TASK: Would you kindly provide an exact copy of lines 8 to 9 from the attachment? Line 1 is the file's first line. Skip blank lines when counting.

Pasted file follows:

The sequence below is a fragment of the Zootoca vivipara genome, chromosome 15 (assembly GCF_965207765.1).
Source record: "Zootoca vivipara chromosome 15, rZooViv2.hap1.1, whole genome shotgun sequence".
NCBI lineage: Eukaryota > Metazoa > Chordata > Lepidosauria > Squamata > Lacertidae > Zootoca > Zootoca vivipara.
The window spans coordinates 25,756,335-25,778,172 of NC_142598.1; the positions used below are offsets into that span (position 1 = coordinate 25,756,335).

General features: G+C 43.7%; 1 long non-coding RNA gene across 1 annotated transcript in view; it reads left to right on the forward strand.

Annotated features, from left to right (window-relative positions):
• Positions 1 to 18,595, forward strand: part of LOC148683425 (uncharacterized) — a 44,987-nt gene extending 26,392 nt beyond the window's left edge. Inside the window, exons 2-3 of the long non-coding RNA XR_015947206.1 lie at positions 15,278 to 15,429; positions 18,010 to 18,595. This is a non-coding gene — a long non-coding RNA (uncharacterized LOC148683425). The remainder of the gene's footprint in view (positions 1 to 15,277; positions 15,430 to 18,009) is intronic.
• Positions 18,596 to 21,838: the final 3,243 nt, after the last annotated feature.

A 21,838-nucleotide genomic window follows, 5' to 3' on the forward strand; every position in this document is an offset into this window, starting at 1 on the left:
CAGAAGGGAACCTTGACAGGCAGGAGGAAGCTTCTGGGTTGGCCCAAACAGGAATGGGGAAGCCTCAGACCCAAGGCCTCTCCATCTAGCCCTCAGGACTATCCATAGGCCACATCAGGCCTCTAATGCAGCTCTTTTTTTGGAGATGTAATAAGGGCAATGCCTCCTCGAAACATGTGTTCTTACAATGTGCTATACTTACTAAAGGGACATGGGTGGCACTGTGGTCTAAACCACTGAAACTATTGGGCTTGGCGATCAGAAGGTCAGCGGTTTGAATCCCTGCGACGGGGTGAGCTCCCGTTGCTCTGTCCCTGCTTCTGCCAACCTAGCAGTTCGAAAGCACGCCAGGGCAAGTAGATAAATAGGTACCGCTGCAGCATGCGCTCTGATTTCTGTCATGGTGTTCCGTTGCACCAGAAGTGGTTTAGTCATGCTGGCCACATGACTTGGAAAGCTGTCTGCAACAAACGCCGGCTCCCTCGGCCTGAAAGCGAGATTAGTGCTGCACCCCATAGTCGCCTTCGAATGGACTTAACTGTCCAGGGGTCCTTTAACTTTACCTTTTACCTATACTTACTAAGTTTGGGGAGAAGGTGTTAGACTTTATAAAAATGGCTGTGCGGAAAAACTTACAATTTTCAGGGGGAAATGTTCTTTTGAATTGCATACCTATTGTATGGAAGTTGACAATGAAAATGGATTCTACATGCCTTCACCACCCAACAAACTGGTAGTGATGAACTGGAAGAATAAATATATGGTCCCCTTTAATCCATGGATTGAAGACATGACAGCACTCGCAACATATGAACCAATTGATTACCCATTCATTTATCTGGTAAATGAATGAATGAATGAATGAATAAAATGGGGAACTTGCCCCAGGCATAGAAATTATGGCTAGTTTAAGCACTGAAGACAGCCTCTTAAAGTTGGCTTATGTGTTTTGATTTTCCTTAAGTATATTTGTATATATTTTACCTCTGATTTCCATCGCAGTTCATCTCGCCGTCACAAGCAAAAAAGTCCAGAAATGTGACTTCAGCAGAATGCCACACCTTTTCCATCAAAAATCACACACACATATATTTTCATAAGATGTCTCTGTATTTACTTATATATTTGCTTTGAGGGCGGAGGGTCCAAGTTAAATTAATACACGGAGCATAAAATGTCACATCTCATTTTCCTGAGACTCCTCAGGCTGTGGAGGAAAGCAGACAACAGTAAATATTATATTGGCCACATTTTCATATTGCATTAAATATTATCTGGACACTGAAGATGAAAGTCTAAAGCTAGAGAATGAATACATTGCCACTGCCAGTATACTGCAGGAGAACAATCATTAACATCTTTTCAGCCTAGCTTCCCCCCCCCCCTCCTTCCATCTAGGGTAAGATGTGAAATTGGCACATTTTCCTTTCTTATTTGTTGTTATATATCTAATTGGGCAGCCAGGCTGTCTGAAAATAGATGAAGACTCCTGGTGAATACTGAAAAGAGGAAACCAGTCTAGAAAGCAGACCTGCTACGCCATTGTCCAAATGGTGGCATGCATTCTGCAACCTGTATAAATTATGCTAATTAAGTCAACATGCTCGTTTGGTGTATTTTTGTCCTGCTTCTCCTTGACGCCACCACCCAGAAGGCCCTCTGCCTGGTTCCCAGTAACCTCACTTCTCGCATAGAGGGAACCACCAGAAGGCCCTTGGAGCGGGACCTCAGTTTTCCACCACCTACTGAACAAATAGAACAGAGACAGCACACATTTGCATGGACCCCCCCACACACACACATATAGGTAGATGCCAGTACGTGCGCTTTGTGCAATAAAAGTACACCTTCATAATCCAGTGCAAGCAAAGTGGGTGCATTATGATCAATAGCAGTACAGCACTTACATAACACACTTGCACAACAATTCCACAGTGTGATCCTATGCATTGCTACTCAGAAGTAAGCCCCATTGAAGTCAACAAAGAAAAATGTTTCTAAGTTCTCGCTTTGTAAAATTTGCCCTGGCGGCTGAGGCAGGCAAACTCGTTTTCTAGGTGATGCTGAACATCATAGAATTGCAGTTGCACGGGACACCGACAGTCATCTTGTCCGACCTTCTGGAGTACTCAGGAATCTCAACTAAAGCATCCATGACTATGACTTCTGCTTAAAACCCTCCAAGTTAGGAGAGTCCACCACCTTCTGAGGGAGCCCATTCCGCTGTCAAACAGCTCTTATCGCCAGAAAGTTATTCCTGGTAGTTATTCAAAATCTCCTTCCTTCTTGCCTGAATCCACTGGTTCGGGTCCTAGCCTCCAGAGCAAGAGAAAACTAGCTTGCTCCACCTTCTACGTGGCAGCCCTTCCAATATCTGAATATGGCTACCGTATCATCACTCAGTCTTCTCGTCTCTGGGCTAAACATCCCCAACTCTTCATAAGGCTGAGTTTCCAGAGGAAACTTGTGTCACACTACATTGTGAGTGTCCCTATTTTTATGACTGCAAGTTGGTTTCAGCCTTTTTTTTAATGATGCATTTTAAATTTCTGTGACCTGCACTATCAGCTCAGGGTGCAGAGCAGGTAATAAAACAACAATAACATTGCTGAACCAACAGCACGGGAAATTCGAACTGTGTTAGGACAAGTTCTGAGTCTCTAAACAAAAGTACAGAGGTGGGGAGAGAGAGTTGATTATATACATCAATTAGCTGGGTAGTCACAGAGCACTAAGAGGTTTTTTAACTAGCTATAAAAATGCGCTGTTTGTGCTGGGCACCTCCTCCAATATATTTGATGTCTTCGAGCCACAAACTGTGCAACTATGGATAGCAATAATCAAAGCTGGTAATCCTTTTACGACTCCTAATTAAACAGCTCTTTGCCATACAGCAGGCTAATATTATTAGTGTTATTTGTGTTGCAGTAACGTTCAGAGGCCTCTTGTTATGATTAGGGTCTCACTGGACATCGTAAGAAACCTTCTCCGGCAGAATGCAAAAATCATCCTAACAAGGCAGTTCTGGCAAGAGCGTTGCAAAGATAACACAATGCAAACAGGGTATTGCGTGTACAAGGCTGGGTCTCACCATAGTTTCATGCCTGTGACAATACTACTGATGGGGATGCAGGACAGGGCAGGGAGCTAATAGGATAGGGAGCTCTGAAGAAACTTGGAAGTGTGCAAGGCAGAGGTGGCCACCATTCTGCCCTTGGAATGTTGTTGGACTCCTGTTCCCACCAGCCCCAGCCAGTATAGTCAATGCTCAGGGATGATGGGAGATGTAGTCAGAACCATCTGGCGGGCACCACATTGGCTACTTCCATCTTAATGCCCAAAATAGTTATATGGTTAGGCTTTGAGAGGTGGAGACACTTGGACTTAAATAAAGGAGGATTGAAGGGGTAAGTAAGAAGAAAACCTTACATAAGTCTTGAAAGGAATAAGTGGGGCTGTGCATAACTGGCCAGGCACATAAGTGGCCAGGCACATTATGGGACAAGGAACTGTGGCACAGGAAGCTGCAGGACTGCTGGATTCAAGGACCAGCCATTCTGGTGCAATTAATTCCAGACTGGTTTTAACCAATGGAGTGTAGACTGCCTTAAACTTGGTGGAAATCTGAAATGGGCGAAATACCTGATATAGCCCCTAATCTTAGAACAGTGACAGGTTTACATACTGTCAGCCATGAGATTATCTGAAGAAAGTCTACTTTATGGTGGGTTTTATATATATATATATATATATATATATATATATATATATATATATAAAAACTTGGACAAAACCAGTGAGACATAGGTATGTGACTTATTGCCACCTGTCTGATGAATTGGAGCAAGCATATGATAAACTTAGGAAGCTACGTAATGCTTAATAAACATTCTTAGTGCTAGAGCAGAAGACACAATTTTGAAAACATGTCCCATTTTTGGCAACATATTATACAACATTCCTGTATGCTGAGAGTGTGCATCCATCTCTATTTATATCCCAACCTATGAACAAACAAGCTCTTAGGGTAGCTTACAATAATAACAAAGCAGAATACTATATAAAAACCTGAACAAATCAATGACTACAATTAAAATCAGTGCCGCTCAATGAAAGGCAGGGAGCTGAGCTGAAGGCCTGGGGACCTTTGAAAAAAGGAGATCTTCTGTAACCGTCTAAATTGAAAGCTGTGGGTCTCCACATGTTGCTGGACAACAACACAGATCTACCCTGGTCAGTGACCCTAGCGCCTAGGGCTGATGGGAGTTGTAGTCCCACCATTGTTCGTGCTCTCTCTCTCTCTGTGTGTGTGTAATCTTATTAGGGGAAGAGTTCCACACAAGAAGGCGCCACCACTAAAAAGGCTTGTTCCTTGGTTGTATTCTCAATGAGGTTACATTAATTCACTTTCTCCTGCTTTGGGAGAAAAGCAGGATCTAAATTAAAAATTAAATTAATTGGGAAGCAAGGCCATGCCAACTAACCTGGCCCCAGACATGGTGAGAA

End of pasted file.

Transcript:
• Positions 18,596 to 21,838: the final 3,243 nt, after the last annotated feature.

A 21,838-nucleotide genomic window follows, 5' to 3' on the forward strand; every position in this document is an offset into this window, starting at 1 on the left: